"I think there is going to be a pretty antagonistic labor battle which could lead to who knows what?" Oliver said. "My point is this: It could be a lousy year for a rookie quarterback to come out because of lack of preparation time. It's hard to play quarterback in the NFL as a rookie. If you don't have minicamps and a chance to sit in front of a blackboard with your offensive coordinator, you're going to be at such a disadvantage."

It sounds crass but, no, Luck doesn't absolutely need the money at this point. His dad was an NFL quarterback in the mid-1980s. It was there he met Archie Manning, at the end of Manning's career with the Houston Oilers. Archie would actually fly in from New Orleans several times a week to practice and play with the Oilers. Oliver, a third-stringer, would be tossed the keys and be asked to take young Cooper and Peyton Manning for ice cream.

Andrew was able to attend the prestigious Manning Passing Academy as a high school player and later as a college counselor. When it came time to decide on the lures of the NFL, then, Manning was part of Luck's tight inner circle.

"I sort of made my mind up," Luck said, "but anytime you get to talk to Peyton Manning, you talk to Peyton Manning."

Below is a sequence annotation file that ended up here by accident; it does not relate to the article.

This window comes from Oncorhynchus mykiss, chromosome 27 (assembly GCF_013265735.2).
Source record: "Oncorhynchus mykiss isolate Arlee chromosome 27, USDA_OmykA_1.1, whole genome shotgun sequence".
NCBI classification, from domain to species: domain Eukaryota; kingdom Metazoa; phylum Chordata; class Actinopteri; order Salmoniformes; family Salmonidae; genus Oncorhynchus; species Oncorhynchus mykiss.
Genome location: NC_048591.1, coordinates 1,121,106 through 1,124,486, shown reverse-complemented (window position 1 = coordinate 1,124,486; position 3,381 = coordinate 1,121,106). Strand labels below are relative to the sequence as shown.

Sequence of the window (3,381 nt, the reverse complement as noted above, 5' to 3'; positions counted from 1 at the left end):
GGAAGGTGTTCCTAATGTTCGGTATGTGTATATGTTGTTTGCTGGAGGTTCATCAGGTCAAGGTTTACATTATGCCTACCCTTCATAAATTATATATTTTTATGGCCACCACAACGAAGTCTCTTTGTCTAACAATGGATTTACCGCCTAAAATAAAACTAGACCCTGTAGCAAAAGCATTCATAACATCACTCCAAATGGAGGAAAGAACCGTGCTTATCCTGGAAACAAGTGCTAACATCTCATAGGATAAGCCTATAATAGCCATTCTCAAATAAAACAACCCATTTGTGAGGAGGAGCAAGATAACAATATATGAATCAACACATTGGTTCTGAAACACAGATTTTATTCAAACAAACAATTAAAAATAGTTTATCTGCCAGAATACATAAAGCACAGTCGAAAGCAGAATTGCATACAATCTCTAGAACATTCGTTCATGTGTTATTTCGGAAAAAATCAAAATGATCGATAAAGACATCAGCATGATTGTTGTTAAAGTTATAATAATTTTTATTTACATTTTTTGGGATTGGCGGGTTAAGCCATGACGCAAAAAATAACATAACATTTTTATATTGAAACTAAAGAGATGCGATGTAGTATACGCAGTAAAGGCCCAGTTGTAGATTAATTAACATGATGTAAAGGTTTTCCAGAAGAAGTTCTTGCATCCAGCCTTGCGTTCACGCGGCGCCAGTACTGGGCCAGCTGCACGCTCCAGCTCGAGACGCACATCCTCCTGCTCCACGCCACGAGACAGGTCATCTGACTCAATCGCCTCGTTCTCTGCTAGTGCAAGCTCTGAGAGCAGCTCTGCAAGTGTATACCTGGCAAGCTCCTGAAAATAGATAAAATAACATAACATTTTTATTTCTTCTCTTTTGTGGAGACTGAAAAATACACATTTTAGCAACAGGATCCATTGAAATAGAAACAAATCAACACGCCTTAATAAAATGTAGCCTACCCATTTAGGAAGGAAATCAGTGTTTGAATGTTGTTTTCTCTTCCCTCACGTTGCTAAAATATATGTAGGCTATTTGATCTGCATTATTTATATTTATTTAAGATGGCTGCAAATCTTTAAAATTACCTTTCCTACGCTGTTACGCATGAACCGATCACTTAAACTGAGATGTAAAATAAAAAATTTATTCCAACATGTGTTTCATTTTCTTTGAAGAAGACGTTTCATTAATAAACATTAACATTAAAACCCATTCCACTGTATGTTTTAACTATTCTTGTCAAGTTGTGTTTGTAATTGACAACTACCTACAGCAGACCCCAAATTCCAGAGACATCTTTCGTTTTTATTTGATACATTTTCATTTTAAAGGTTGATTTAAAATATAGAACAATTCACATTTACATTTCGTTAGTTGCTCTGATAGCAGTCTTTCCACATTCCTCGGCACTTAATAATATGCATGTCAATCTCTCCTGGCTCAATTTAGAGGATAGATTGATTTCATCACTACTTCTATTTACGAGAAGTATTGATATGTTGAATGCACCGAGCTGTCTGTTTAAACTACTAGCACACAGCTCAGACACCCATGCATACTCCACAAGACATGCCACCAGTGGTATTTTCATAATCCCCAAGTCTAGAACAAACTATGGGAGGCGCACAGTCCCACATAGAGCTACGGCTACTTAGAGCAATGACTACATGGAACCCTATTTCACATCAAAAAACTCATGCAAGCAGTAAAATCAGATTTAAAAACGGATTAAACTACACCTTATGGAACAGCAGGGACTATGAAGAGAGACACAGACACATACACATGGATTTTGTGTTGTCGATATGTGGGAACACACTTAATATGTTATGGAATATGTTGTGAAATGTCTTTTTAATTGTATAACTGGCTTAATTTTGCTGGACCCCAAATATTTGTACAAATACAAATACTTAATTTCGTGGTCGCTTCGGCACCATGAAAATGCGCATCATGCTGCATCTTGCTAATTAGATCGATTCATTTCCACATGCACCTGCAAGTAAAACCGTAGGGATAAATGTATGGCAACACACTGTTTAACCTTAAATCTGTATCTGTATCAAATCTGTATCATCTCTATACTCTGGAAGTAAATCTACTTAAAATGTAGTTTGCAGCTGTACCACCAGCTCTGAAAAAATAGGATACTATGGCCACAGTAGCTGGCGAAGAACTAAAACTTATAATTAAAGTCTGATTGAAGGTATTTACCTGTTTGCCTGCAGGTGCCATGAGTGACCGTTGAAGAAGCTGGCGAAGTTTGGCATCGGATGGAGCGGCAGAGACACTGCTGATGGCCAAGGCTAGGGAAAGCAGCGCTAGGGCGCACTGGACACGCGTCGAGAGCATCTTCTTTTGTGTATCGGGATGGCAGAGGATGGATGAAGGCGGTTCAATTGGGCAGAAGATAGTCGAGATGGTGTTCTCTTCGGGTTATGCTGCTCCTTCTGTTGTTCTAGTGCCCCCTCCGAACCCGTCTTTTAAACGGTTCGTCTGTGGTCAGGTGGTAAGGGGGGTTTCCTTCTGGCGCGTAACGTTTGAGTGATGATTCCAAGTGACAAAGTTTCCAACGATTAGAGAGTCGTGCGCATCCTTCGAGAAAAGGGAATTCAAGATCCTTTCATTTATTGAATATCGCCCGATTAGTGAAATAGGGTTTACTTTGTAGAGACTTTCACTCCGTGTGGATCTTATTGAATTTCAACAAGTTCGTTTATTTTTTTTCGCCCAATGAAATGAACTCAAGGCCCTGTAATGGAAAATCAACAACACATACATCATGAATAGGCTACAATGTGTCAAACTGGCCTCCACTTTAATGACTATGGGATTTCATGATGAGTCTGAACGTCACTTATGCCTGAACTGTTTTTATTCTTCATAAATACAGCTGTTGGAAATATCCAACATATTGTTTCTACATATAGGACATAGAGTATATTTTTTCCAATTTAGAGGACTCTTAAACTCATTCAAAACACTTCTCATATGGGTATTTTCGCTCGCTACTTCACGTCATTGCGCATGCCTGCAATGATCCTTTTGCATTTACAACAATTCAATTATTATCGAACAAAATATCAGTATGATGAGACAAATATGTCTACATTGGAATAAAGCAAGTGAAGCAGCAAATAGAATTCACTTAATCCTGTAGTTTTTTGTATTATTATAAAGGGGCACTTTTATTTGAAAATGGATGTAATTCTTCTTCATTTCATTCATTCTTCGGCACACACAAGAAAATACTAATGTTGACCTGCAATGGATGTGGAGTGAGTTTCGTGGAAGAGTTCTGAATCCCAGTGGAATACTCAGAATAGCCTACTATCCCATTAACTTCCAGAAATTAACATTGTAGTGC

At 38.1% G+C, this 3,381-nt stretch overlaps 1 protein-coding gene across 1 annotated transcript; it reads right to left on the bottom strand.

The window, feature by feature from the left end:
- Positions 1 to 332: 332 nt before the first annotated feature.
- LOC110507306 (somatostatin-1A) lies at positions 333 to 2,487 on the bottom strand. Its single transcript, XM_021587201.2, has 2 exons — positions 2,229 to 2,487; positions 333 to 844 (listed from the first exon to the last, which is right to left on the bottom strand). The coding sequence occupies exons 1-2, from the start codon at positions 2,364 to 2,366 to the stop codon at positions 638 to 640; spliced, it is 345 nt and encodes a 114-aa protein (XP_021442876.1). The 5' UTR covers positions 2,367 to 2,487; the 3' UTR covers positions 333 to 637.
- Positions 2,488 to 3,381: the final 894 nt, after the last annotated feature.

The Tennessee hero rubber-stamped the decision, reminding Luck of how worthwhile it had been for him coming back as a senior. The love from 1997 still lingers. They named a street after Peyton. Plus, the statistics show that extra year in school makes a difference in an NFL quarterback's career. Stanford also is good at naming things. Shaw isn't just the coach, he is the Bradford M. Freeman Director of Football.

"He has all the same dreams as all these other kids have but he has no problem saying, 'I'll get there eventually,'" said Shaw, who was Luck's offensive coordinator before replacing Harbaugh.

"Andrew was the first person on Earth I'd expect to come back," Stanford linebacker Shayne Skov said. "It gets back to his character. It's who he is. It's what makes him unique. He is internally inspired."

What Harbaugh left behind was not only Luck but an iron will, something not usually associated with Stanford.

"We don't want to be known as a finesse team that gets by on trick plays," the quarterback said. "We take pride on trying to be a physical team."